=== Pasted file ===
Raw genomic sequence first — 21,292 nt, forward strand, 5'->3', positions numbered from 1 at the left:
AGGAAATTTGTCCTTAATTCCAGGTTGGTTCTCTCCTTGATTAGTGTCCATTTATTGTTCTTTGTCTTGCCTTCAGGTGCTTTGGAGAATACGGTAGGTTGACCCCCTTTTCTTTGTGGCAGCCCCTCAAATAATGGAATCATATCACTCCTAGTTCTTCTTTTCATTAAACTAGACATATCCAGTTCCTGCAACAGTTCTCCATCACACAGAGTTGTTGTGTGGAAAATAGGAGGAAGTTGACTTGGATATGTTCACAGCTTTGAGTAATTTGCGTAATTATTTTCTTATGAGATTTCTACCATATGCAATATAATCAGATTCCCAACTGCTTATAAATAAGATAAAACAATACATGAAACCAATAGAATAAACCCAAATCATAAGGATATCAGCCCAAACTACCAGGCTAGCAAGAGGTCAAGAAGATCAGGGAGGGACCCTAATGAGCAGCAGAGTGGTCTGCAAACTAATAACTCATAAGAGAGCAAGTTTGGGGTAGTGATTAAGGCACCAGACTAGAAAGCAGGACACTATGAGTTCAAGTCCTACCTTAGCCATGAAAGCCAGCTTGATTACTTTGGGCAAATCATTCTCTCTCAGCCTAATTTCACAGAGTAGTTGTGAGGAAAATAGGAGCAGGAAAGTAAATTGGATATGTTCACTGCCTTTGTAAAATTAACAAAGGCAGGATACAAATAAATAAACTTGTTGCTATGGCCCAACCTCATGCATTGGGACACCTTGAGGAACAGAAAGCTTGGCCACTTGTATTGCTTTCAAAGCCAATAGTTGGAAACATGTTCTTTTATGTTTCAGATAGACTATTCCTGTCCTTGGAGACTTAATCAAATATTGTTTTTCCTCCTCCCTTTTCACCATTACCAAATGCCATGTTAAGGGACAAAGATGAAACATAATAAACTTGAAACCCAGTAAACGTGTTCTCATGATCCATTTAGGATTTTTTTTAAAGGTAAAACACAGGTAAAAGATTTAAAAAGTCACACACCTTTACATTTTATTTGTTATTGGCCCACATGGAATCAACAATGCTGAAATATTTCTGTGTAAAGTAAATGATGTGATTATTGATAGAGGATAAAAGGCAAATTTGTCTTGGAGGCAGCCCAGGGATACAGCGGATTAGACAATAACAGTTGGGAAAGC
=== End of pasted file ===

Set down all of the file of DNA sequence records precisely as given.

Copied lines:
Raw genomic sequence first — 21,292 nt, forward strand, 5'->3', positions numbered from 1 at the left:
AGGAAATTTGTCCTTAATTCCAGGTTGGTTCTCTCCTTGATTAGTGTCCATTTATTGTTCTTTGTCTTGCCTTCAGGTGCTTTGGAGAATACGGTAGGTTGACCCCCTTTTCTTTGTGGCAGCCCCTCAAATAATGGAATCATATCACTCCTAGTTCTTCTTTTCATTAAACTAGACATATCCAGTTCCTGCAACAGTTCTCCATCACACAGAGTTGTTGTGTGGAAAATAGGAGGAAGTTGACTTGGATATGTTCACAGCTTTGAGTAATTTGCGTAATTATTTTCTTATGAGATTTCTACCATATGCAATATAATCAGATTCCCAACTGCTTATAAATAAGATAAAACAATACATGAAACCAATAGAATAAACCCAAATCATAAGGATATCAGCCCAAACTACCAGGCTAGCAAGAGGTCAAGAAGATCAGGGAGGGACCCTAATGAGCAGCAGAGTGGTCTGCAAACTAATAACTCATAAGAGAGCAAGTTTGGGGTAGTGATTAAGGCACCAGACTAGAAAGCAGGACACTATGAGTTCAAGTCCTACCTTAGCCATGAAAGCCAGCTTGATTACTTTGGGCAAATCATTCTCTCTCAGCCTAATTTCACAGAGTAGTTGTGAGGAAAATAGGAGCAGGAAAGTAAATTGGATATGTTCACTGCCTTTGTAAAATTAACAAAGGCAGGATACAAATAAATAAACTTGTTGCTATGGCCCAACCTCATGCATTGGGACACCTTGAGGAACAGAAAGCTTGGCCACTTGTATTGCTTTCAAAGCCAATAGTTGGAAACATGTTCTTTTATGTTTCAGATAGACTATTCCTGTCCTTGGAGACTTAATCAAATATTGTTTTTCCTCCTCCCTTTTCACCATTACCAAATGCCATGTTAAGGGACAAAGATGAAACATAATAAACTTGAAACCCAGTAAACGTGTTCTCATGATCCATTTAGGATTTTTTTTAAAGGTAAAACACAGGTAAAAGATTTAAAAAGTCACACACCTTTACATTTTATTTGTTATTGGCCCACATGGAATCAACAATGCTGAAATATTTCTGTGTAAAGTAAATGATGTGATTATTGATAGAGGATAAAAGGCAAATTTGTCTTGGAGGCAGCCCAGGGATACAGCGGATTAGACAATAACAGTTGGGAAAGC